New York Freedom of Information

In New York, the Freedom of Information Law (FOIL) under PUBLIC OFFICERS LAW, ARTICLE 6 SECTIONS 84-90 guarantees that the public has access to the public records of governmental bodies in New York.  New York’s first such law was passed in 1974.  It was repealed and replaced in 1977 with a significantly changed law.  Important amendments to the law were made in 1982, 2005 and 2008.  The preamble to the 1977 FOIL law says, “the legislature hereby finds that a free society is maintained when government is responsive and responsible to the public, and when the public is aware of governmental actions.  The more open a government is with its citizenry, the greater the understanding and participation of the public in government…The people’s right to know the process of governmental decision-making and to review the documents and statistics leading to determinations is basic to our society.  Access to such information should not be thwarted by shrouding it with the cloak of secrecy or confidentiality.”

A New York Open Meetings Law (OML) was enacted in 1976.  It broadly asserts the right of the public in New York to “be fully aware of and able to observe the performance of public officials and attend and listen to the deliberations and decisions that go into the making of public policy.”  Pursuant to the law, “it is essential to the maintenance of a democratic society that the public business be performed in an open and public manner and that the citizens of this state be fully aware of and able to observe the performance of public officials and attend and listen to the deliberations and decisions that go into the making of public policy.  The people must be able to remain informed if they are to retain control over those who are their public servants.  It is the only climate under which the commonweal will prosper and enable the governmental process to operate for the benefit of those who created it.”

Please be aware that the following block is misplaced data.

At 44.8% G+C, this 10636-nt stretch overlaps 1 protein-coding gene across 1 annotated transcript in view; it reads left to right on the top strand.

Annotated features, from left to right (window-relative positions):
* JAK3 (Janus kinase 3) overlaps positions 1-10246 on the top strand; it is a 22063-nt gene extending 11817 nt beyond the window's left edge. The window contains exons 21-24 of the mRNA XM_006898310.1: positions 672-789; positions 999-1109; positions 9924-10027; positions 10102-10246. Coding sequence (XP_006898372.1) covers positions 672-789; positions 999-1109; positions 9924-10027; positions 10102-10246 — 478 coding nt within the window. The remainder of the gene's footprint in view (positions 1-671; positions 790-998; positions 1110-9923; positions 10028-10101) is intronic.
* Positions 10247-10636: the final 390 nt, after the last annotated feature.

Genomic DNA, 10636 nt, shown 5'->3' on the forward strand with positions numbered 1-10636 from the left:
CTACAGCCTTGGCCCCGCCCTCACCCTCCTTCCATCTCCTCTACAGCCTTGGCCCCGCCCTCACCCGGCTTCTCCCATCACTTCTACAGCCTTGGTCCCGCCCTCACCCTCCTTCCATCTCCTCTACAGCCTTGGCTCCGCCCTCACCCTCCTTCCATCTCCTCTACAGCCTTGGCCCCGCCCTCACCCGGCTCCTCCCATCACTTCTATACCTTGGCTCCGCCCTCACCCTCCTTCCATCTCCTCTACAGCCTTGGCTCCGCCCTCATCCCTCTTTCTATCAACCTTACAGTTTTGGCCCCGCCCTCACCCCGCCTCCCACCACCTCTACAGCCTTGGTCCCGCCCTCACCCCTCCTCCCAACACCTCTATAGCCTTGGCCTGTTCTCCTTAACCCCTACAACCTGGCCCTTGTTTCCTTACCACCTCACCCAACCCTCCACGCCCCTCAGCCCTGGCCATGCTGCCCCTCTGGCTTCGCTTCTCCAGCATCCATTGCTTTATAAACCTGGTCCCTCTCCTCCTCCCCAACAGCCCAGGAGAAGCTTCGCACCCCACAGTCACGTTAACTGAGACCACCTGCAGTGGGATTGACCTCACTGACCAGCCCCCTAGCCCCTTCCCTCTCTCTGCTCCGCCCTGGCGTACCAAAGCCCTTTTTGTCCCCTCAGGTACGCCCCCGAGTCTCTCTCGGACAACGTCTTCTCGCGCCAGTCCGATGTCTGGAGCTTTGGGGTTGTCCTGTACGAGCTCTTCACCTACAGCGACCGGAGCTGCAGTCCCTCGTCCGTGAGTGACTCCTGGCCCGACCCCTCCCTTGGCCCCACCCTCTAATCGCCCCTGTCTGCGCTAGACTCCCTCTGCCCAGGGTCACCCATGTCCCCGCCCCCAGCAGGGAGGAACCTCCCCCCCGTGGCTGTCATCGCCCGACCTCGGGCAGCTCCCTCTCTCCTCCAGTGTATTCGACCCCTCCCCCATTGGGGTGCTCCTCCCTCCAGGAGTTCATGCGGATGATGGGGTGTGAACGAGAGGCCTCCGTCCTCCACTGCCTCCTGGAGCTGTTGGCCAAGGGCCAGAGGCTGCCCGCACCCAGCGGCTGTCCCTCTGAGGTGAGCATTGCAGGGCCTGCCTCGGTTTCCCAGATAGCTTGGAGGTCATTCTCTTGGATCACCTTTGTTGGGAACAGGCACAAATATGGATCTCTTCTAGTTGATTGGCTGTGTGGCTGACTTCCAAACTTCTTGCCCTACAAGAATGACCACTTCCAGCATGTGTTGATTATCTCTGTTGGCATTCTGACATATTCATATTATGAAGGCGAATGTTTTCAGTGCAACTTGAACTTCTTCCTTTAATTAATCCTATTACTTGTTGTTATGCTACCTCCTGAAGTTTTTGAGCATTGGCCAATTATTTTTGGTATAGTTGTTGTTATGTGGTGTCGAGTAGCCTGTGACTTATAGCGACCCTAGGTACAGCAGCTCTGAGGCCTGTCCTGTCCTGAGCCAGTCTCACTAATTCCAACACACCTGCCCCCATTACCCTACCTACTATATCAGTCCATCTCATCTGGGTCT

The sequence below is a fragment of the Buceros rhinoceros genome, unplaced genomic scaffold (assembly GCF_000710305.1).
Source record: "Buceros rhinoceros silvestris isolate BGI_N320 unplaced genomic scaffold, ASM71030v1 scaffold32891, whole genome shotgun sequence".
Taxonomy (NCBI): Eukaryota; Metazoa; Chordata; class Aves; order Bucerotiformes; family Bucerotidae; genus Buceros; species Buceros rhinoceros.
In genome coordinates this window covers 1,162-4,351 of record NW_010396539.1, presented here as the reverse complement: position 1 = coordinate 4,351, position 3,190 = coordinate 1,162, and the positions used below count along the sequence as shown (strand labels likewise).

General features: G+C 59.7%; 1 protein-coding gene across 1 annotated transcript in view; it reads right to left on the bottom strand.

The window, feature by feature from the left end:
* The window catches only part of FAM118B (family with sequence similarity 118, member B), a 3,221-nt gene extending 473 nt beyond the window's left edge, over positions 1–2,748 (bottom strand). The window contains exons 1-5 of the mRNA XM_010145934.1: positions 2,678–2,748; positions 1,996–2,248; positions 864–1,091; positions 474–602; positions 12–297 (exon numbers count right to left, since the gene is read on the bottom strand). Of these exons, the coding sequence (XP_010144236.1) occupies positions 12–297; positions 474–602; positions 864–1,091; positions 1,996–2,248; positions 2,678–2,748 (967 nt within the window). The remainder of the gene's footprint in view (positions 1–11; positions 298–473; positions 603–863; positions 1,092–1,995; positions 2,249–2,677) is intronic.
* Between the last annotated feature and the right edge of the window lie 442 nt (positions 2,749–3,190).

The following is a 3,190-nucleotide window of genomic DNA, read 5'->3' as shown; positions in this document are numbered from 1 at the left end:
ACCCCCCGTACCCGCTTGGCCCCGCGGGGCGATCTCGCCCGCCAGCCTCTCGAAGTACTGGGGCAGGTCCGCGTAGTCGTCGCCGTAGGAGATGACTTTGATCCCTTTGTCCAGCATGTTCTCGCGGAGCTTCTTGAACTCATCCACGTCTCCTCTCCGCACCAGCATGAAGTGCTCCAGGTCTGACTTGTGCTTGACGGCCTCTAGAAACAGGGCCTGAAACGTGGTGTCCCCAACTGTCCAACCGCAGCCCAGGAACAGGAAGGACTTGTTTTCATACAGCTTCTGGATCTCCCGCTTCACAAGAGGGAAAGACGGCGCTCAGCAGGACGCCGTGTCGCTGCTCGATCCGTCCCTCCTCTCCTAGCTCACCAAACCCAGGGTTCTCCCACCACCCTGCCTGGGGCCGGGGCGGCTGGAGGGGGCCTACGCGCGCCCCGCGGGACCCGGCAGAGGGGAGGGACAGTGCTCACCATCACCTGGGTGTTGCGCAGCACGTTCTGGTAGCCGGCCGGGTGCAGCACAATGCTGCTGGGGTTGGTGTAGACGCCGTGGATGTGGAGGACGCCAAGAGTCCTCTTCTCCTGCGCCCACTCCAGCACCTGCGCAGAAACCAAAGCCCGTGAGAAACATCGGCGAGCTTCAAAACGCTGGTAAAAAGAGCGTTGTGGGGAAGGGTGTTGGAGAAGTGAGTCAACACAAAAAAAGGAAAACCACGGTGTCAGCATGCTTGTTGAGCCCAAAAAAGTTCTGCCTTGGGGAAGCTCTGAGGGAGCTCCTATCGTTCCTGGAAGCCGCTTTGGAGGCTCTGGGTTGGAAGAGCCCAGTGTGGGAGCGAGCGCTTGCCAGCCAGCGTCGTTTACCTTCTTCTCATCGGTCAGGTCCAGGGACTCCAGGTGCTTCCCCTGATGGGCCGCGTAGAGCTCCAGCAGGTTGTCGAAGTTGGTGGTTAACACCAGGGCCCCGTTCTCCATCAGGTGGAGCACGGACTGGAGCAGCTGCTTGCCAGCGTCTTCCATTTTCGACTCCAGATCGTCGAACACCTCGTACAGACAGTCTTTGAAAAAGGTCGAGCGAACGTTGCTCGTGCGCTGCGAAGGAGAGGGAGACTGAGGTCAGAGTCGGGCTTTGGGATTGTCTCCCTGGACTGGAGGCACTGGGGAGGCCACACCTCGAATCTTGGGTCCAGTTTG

Inside New York Freedom of Information